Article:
Cold, stormy winter forecast across much of Canada, The Weather Network predicts

In British Columbia temperatures will be slightly above normal and precipitation will be just below normal

It’s going to be a long, cold and messy winter across much of Canada, according to the seasonal forecast released Monday by the Weather Network.

November has already brought historically early snowfall in southern Ontario and power outages in the Prairies, setting what chief meteorologist Chris Scott said will be a trend throughout the winter.

“The upcoming winter across the country looks to be more frozen than thawed, and we’ve already seen an early entrance of winter weather this fall,” he said. “The signs that we’re seeing this year do suggest we’re in for a winter that’s more on than off across the country — and that it’s going to be fairly long for many Canadians.”

But things are looking a little better in British Columbia, where Scott said temperatures will be slightly above normal and precipitation will be just below normal.

However, he said there may still be a two-week period where winter shows up out of the blue on the Pacific coast. Conditions will also likely be favourable in British Columbia’s ski areas, despite the slightly higher temperatures.

READ MORE: Winter tires mandatory on most B.C. highways

In Alberta, Scott said, there will be above-normal precipitation in the south, with especially frigid temperatures throughout the province.

The trend of a deep freeze will continue through Saskatchewan and Manitoba. That’s especially the case in the southern parts of the Prairies, where Scott said he expects cold air to anchor down for the season.

From southern Ontario to southern Quebec, Scott said, people can prepare for a winter that’s colder than usual and has much more precipitation than normal.

He expects it to be stormy throughout Quebec and Ontario, but said that there will be a mix of precipitation. That means rain could often wash out snow after large dumps, and that there could be potential for icy conditions

“Once we settle into winter, it does not look like an early spring,” Scott said, saying that winter in Ontario and Quebec will be a slog towards the end.

In fact, Scott said, all the provinces east of Manitoba will likely face a prolonged winter season. Spring weather is only forecasted to arrive in late March or early April.

In Atlantic Canada, Scott predicted it won’t be bitterly cold, but it will be a very stormy season.

“It’s going to be a real mess depending on where you are,” he said.

There will likely be lots of snow in New Brunswick and Prince Edward Island, Scott said, while in Nova Scotia it will be a mix of snow, ice and rain.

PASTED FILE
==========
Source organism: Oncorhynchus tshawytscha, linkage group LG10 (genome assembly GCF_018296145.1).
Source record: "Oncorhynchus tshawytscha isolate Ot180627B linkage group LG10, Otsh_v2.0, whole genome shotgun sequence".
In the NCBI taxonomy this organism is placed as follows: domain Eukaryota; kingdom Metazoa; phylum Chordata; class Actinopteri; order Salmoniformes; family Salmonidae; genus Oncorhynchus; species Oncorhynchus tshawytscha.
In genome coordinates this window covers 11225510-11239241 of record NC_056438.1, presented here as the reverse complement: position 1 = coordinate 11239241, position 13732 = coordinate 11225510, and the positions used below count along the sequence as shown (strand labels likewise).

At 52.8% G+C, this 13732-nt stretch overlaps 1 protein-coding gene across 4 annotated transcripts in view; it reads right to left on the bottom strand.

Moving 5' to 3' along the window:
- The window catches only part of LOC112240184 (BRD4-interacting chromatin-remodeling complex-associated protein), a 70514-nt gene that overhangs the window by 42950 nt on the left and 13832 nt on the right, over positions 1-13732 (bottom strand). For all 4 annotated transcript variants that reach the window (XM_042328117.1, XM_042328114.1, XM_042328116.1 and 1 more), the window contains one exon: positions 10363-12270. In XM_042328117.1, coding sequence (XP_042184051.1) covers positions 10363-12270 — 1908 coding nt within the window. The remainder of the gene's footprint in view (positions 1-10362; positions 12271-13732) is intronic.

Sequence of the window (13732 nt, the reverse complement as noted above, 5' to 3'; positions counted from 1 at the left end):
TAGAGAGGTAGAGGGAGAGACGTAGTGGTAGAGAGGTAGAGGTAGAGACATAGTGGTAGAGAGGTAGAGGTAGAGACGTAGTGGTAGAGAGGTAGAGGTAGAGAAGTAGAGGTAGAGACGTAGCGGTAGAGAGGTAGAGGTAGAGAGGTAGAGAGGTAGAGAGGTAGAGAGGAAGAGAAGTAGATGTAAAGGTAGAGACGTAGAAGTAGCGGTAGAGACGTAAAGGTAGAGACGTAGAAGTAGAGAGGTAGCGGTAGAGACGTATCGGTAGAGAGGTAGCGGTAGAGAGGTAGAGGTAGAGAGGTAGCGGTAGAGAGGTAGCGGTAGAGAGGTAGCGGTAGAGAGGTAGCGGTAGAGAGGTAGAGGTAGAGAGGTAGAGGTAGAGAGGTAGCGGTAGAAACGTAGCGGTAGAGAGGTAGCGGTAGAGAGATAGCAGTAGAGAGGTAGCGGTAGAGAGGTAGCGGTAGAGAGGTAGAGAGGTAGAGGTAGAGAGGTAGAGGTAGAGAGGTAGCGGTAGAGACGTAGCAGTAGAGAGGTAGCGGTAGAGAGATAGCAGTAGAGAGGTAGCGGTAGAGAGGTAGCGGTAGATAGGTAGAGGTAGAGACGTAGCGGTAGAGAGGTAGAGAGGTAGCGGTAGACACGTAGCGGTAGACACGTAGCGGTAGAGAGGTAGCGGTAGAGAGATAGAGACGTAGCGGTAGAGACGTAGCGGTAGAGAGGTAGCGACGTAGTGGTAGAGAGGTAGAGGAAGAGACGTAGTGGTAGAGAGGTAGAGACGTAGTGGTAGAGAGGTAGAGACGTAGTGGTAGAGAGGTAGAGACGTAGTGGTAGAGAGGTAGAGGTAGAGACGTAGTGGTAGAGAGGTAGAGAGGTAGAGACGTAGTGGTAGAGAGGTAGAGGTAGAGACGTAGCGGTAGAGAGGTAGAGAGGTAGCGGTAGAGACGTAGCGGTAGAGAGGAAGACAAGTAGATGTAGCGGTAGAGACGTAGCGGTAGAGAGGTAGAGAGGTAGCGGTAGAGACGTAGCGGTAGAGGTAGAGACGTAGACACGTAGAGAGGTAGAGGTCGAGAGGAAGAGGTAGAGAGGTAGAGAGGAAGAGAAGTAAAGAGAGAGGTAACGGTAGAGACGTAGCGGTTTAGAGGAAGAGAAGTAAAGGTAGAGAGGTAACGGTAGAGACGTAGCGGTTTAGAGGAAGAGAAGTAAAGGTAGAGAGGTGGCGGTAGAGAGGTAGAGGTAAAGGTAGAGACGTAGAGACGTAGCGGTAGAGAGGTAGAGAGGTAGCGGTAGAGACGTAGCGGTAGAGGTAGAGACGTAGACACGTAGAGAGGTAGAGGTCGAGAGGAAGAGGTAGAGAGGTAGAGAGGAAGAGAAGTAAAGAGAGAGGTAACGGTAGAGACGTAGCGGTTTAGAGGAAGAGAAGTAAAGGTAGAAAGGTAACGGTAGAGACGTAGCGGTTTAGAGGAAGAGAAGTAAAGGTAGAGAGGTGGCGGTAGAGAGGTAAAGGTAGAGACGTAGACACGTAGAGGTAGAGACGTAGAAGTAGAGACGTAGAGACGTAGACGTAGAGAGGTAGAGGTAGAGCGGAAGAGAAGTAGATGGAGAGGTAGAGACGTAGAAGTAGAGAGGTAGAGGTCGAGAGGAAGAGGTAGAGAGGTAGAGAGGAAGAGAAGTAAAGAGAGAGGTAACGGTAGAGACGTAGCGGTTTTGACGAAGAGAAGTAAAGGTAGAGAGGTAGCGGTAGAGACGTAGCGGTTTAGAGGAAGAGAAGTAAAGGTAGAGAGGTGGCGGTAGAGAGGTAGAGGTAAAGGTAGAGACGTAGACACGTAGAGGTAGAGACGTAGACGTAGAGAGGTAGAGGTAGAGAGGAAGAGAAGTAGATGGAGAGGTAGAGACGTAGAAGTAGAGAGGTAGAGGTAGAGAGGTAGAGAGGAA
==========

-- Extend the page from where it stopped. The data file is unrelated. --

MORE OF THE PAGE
In Newfoundland and Labrador, Scott said, snowfall will be average.

READ MORE: ‘Rather mild’ winter expected in B.C. this year

Scott said Nunavut and the Northwest Territories will likely experience average winter conditions, which bucks a recent trend of warmer-than-usual winters in the Far North.

“In years past we’ve seen the climate change signal where we get warmer-than-normal winters, and that’s something we’re going to see for years and decades to come,” Scott said.

But he said that this year is an exception, especially because near the North Pole, colder air tends to trend near Nunavut as opposed to near Russia and Scandinavia.

But in Yukon, the winter will likely be warmer than normal, Scott added.

Yukon and British Columbia are also the only parts of the country where spring could show up early in 2020. Scott said the rest of the country should get ready for a harsh and prolonged season.

Salmaan Farooqui, The Canadian Press


Like us on Facebook and follow us on Twitter.

Get local stories you won't find anywhere else right to your inbox.
Sign up here

Just Posted

Shoot the Moon pub passes public hearing stage

Rod Alsop and Jon Ludtke’s proposed pub is one step closer after a packed public hearing

Nanaimo-Ladysmith MP visits Wet’suwet’en camps, calls for Coastal GasLink pipeline to be ‘revisited’

Paul Manly met with Wet’suwet’en hereditary chiefs and the RCMP to talk about the ongoing situation

BREAKING: LSS evacuated after reports of ‘gas smell’

Students were evacuated to Frank Jameson Community Centre, but have since returned to class

Successful end to search for kayakers along the Chemainus River

Father and son located tired and cold, but otherwise OK

Ladysmith Art Council announces new Poet in Residence

John Edwards will serve as the inaugural Poet in Residence

Fashion Fridays: The basics you need for your body type

Kim XO, helps to keep you looking good on Fashion Fridays on the Black Press Media Network

VIDEO: Mass coronavirus quarantines seen in China won’t happen in Canada, authorities say

‘If a case comes here, and it is probably … it will still be business as normal’

Owner surrenders dog suffering from days-old gunshot wound to B.C. SPCA

The dog was also found to be emaciated and suffering from a flea infestation

B.C. man dies after police called for ‘firearms injury’ in rural Alberta

Victim is 30-year-old Greater Victoria man, say police

Ucluelet and Tofino mayors call for “calmness” and “empathy” as highway closure cuts communities off from supplies

Ministry of transportation expects to open road for “essential travel only” from noon-8 p.m. Friday.

Was Bigfoot just spotted on a Washington State webcam?

Sherman Pass is rougly 70 kilometres south of Grand Forks, B.C.

B.C. employer health tax wins ‘paperweight award’ for red tape

Businesses forced to estimate payroll, pay new tax quarterly

Most Read